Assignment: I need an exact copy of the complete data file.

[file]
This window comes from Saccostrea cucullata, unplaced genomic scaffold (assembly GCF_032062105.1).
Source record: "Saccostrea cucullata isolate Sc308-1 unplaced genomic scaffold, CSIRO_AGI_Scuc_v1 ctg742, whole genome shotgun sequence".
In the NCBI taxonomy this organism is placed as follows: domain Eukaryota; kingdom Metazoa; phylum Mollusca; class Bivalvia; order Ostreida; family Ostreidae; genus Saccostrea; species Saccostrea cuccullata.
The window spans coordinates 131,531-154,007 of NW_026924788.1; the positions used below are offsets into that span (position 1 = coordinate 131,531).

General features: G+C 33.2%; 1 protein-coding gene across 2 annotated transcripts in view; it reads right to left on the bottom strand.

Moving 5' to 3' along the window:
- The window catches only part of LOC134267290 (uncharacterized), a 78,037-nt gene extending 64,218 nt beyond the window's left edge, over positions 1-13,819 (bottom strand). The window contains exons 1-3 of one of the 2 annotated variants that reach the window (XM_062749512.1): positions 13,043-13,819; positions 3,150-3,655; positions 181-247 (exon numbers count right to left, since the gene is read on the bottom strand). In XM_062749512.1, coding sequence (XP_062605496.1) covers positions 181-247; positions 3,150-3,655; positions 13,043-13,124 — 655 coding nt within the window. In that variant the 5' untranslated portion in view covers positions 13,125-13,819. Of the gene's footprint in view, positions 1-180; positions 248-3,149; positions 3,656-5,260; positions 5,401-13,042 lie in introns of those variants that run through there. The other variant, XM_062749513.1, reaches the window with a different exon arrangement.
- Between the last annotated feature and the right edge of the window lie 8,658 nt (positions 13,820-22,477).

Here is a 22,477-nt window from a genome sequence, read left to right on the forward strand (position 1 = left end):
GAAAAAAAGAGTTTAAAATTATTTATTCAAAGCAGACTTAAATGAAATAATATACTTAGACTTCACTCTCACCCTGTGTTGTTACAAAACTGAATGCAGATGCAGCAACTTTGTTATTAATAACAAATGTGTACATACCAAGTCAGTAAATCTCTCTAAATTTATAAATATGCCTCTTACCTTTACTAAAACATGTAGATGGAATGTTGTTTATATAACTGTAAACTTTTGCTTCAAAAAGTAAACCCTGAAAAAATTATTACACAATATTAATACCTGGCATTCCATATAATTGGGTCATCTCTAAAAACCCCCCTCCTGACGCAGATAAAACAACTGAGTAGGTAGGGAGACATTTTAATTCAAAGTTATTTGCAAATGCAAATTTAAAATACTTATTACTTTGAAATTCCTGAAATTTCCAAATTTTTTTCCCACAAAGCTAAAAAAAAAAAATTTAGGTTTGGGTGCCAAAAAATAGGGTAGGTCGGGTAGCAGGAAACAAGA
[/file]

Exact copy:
This window comes from Saccostrea cucullata, unplaced genomic scaffold (assembly GCF_032062105.1).
Source record: "Saccostrea cucullata isolate Sc308-1 unplaced genomic scaffold, CSIRO_AGI_Scuc_v1 ctg742, whole genome shotgun sequence".
In the NCBI taxonomy this organism is placed as follows: domain Eukaryota; kingdom Metazoa; phylum Mollusca; class Bivalvia; order Ostreida; family Ostreidae; genus Saccostrea; species Saccostrea cuccullata.
The window spans coordinates 131,531-154,007 of NW_026924788.1; the positions used below are offsets into that span (position 1 = coordinate 131,531).

General features: G+C 33.2%; 1 protein-coding gene across 2 annotated transcripts in view; it reads right to left on the bottom strand.

Moving 5' to 3' along the window:
- The window catches only part of LOC134267290 (uncharacterized), a 78,037-nt gene extending 64,218 nt beyond the window's left edge, over positions 1-13,819 (bottom strand). The window contains exons 1-3 of one of the 2 annotated variants that reach the window (XM_062749512.1): positions 13,043-13,819; positions 3,150-3,655; positions 181-247 (exon numbers count right to left, since the gene is read on the bottom strand). In XM_062749512.1, coding sequence (XP_062605496.1) covers positions 181-247; positions 3,150-3,655; positions 13,043-13,124 — 655 coding nt within the window. In that variant the 5' untranslated portion in view covers positions 13,125-13,819. Of the gene's footprint in view, positions 1-180; positions 248-3,149; positions 3,656-5,260; positions 5,401-13,042 lie in introns of those variants that run through there. The other variant, XM_062749513.1, reaches the window with a different exon arrangement.
- Between the last annotated feature and the right edge of the window lie 8,658 nt (positions 13,820-22,477).

Here is a 22,477-nt window from a genome sequence, read left to right on the forward strand (position 1 = left end):
GAAAAAAAGAGTTTAAAATTATTTATTCAAAGCAGACTTAAATGAAATAATATACTTAGACTTCACTCTCACCCTGTGTTGTTACAAAACTGAATGCAGATGCAGCAACTTTGTTATTAATAACAAATGTGTACATACCAAGTCAGTAAATCTCTCTAAATTTATAAATATGCCTCTTACCTTTACTAAAACATGTAGATGGAATGTTGTTTATATAACTGTAAACTTTTGCTTCAAAAAGTAAACCCTGAAAAAATTATTACACAATATTAATACCTGGCATTCCATATAATTGGGTCATCTCTAAAAACCCCCCTCCTGACGCAGATAAAACAACTGAGTAGGTAGGGAGACATTTTAATTCAAAGTTATTTGCAAATGCAAATTTAAAATACTTATTACTTTGAAATTCCTGAAATTTCCAAATTTTTTTCCCACAAAGCTAAAAAAAAAAAATTTAGGTTTGGGTGCCAAAAAATAGGGTAGGTCGGGTAGCAGGAAACAAGA